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In the 1880s, Robert Louis Stevenson wrote “Strange Case of Dr. Hyde,” a novella that provided us with an enduring metaphor for good and evil corporeally bound.
Modern comic books are awash in divided personalities like the Hulk and Two-Face in the Batman series. But few instances of the phenomenon captured Americans’ collective imagination quite like “Sybil,” the study of a woman said to have had not two, not three (like the troubled figure in the 1950s’ “Three Faces of Eve”), but 16 different personalities.
The notion that a person might embody several personalities, each of them distinct, is hardly new.
The ancient Romans had a sense of this and came up with Janus, a two-faced god.
Tens of millions watched a 1976 television movie version.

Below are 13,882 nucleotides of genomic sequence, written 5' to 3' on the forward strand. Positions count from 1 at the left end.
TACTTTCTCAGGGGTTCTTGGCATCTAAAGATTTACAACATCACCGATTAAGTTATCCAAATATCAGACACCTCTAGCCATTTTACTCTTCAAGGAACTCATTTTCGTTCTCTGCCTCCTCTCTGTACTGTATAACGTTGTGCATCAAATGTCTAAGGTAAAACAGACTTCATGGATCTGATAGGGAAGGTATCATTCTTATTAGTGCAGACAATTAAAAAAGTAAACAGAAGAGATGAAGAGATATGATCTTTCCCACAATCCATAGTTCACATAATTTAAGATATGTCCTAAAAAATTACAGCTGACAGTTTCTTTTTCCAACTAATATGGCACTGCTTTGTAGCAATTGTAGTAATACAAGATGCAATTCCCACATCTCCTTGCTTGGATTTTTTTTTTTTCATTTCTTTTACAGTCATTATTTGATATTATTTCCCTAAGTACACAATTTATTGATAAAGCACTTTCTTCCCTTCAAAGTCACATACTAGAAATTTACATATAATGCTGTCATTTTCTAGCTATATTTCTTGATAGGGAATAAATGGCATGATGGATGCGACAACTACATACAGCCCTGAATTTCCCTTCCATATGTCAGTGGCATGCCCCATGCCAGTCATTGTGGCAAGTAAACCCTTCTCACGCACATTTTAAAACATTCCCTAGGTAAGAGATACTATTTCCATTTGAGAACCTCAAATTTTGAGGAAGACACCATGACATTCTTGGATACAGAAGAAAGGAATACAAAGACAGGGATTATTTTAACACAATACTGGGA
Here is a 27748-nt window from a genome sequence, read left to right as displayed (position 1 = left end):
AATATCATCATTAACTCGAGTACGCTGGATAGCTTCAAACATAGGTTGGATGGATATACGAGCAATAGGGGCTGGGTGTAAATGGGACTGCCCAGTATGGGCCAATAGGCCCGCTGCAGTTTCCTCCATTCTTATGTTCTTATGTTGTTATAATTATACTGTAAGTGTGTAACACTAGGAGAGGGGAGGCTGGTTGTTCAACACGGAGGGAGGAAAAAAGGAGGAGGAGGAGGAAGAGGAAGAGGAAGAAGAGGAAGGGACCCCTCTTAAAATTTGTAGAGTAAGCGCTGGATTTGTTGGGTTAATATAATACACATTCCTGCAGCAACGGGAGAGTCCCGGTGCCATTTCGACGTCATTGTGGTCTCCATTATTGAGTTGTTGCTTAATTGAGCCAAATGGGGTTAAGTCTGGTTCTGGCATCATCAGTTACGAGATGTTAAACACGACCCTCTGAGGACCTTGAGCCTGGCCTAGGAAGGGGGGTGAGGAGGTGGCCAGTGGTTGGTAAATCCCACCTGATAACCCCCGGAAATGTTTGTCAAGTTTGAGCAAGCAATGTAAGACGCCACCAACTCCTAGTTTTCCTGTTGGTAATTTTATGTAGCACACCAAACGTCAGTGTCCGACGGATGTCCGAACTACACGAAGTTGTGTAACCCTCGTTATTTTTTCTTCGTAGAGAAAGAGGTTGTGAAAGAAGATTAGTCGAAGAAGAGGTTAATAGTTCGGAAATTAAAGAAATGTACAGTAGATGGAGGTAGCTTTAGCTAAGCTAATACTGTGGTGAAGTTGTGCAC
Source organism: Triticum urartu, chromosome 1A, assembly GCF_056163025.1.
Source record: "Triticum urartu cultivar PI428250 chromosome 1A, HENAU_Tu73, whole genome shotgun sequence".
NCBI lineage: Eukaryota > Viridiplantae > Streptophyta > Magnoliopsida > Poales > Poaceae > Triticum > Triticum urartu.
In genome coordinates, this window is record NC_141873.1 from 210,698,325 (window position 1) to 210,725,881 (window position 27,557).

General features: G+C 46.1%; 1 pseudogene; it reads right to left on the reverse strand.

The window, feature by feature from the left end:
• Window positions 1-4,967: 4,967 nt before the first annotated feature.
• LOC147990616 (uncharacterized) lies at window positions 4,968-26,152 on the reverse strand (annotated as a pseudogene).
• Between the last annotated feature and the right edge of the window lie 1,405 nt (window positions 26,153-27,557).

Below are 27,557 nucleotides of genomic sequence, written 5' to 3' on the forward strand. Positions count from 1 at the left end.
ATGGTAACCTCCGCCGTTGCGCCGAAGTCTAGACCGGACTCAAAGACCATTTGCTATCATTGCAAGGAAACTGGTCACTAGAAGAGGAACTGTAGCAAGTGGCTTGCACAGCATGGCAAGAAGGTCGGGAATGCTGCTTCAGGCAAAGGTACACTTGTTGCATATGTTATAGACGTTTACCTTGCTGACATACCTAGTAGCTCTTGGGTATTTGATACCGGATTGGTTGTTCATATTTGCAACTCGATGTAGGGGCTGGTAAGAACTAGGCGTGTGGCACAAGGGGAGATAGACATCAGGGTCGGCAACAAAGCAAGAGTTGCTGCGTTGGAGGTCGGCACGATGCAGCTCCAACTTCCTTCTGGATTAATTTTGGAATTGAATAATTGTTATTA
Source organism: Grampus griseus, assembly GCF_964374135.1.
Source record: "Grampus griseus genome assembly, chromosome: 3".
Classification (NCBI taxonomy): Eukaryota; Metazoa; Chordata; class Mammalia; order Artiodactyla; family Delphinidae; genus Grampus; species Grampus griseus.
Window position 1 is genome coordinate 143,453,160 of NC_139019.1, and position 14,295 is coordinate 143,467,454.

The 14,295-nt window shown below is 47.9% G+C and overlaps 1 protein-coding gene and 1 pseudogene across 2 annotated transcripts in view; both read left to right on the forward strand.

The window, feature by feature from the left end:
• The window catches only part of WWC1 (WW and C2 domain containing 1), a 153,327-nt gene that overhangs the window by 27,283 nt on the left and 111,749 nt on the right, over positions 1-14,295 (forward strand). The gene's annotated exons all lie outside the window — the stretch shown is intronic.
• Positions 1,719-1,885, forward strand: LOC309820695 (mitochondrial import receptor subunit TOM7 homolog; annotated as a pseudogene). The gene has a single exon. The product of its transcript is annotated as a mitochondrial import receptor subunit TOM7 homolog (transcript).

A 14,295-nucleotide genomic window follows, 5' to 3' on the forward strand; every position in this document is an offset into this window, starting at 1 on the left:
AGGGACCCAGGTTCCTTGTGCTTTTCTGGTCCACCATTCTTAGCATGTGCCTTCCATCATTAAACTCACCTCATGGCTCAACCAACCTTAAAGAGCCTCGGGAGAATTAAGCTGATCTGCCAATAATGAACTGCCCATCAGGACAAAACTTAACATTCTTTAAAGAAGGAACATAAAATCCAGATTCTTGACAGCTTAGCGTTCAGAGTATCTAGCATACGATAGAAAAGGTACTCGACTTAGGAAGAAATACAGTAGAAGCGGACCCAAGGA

The story had enough juice left in it for still another television film in 2007.One woman insisted that she had more than 300 identities within her (enough, if you will, to fill the rosters of a dozen major-league baseball teams).Even “Eve,” whose real name is Chris Costner Sizemore, said in the mid-1970s that those famous three faces were surely an undercount. As retold in this latest video documentary from Retro Report, part of a series exploring past news stories and their consequences, the phenomenon burned most intensely for roughly a decade, from the mid-1980s to the mid-'90s. Fw-300 #ya-qn-sort h2 /* Breadcrumb */ #ya-question-breadcrumb #ya-question-breadcrumb i #ya-question-breadcrumb a #bc .ya-q-full-text, .ya-q-text #ya-question-detail h1 html[lang="zh-Hant-TW"] .ya-q-full-text, html[lang="zh-Hant-TW"] .ya-q-text, html[lang="zh-Hant-HK"] .ya-q-full-text, html[lang="zh-Hant-HK"] .ya-q-text html[lang="zh-Hant-TW"] #ya-question-detail h1, html[lang="zh-Hant-HK"] #ya-question-detail h1 /* Trending Now */ /* Center Rail */ #ya-center-rail .profile-banner-default .ya-ba-title #Stencil . Bgc-lgr .tupwrap .comment-text /* Right Rail */ #Stencil . Fw-300 .qstn-title #ya-trending-questions-show-more, #ya-related-questions-show-more #ya-trending-questions-more, #ya-related-questions-more /* DMROS */ .Even with medical conditions that are less controversial and far more familiar to most Americans, questions arise.Consider a developmental disorder like autism or Asperger syndrome.Less than a decade after “Sybil” made its appearance, in 1980, the American Psychiatric Association formally recognized the disorder, and the numbers soared into the thousands.People went on television to tell the likes of Jerry Springer and Leeza Gibbons about their many alters.Either way, the strange case of the woman whose real name was Shirley Ardell Mason made itself felt in psychiatrists’ offices across the country.Pre-"Sybil,” the diagnosis was rare, with only about 100 cases ever having been reported in medical journals.